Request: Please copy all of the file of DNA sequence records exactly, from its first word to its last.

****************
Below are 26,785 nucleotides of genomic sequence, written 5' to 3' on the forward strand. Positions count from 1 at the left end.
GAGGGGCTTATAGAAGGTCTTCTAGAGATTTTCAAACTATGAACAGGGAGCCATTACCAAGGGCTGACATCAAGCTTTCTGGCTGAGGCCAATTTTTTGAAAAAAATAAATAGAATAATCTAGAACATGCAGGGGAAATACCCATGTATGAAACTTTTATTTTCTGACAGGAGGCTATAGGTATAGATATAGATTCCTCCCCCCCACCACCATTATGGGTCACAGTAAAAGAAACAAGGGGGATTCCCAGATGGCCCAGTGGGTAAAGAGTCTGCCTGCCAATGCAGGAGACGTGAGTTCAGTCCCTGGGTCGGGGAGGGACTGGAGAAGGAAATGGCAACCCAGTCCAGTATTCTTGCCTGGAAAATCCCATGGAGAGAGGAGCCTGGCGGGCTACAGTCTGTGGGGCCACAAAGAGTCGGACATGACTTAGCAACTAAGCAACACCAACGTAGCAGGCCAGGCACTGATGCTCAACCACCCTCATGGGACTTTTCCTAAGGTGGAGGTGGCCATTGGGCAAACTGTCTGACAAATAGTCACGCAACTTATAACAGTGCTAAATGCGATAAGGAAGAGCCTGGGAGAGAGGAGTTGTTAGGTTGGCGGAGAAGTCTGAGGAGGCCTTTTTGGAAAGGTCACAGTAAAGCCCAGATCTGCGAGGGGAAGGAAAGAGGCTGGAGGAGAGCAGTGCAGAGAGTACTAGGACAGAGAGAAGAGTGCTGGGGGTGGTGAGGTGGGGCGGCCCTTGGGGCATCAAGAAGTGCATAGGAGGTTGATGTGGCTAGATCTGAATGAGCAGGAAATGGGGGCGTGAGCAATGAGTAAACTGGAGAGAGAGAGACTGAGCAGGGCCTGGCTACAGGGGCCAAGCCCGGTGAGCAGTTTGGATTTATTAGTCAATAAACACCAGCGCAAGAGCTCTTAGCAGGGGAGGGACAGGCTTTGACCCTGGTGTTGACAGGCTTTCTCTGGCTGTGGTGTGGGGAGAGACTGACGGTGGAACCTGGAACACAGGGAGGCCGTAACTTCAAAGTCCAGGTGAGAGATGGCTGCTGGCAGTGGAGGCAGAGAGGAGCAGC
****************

Below are 26,785 nucleotides of genomic sequence, written 5' to 3' on the forward strand. Positions count from 1 at the left end.
GAGGGGCTTATAGAAGGTCTTCTAGAGATTTTCAAACTATGAACAGGGAGCCATTACCAAGGGCTGACATCAAGCTTTCTGGCTGAGGCCAATTTTTTGAAAAAAATAAATAGAATAATCTAGAACATGCAGGGGAAATACCCATGTATGAAACTTTTATTTTCTGACAGGAGGCTATAGGTATAGATATAGATTCCTCCCCCCCACCACCATTATGGGTCACAGTAAAAGAAACAAGGGGGATTCCCAGATGGCCCAGTGGGTAAAGAGTCTGCCTGCCAATGCAGGAGACGTGAGTTCAGTCCCTGGGTCGGGGAGGGACTGGAGAAGGAAATGGCAACCCAGTCCAGTATTCTTGCCTGGAAAATCCCATGGAGAGAGGAGCCTGGCGGGCTACAGTCTGTGGGGCCACAAAGAGTCGGACATGACTTAGCAACTAAGCAACACCAACGTAGCAGGCCAGGCACTGATGCTCAACCACCCTCATGGGACTTTTCCTAAGGTGGAGGTGGCCATTGGGCAAACTGTCTGACAAATAGTCACGCAACTTATAACAGTGCTAAATGCGATAAGGAAGAGCCTGGGAGAGAGGAGTTGTTAGGTTGGCGGAGAAGTCTGAGGAGGCCTTTTTGGAAAGGTCACAGTAAAGCCCAGATCTGCGAGGGGAAGGAAAGAGGCTGGAGGAGAGCAGTGCAGAGAGTACTAGGACAGAGAGAAGAGTGCTGGGGGTGGTGAGGTGGGGCGGCCCTTGGGGCATCAAGAAGTGCATAGGAGGTTGATGTGGCTAGATCTGAATGAGCAGGAAATGGGGGCGTGAGCAATGAGTAAACTGGAGAGAGAGAGACTGAGCAGGGCCTGGCTACAGGGGCCAAGCCCGGTGAGCAGTTTGGATTTATTAGTCAATAAACACCAGCGCAAGAGCTCTTAGCAGGGGAGGGACAGGCTTTGACCCTGGTGTTGACAGGCTTTCTCTGGCTGTGGTGTGGGGAGAGACTGACGGTGGAACCTGGAACACAGGGAGGCCGTAACTTCAAAGTCCAGGTGAGAGATGGCTGCTGGCAGTGGAGGCAGAGAGGAGCAGC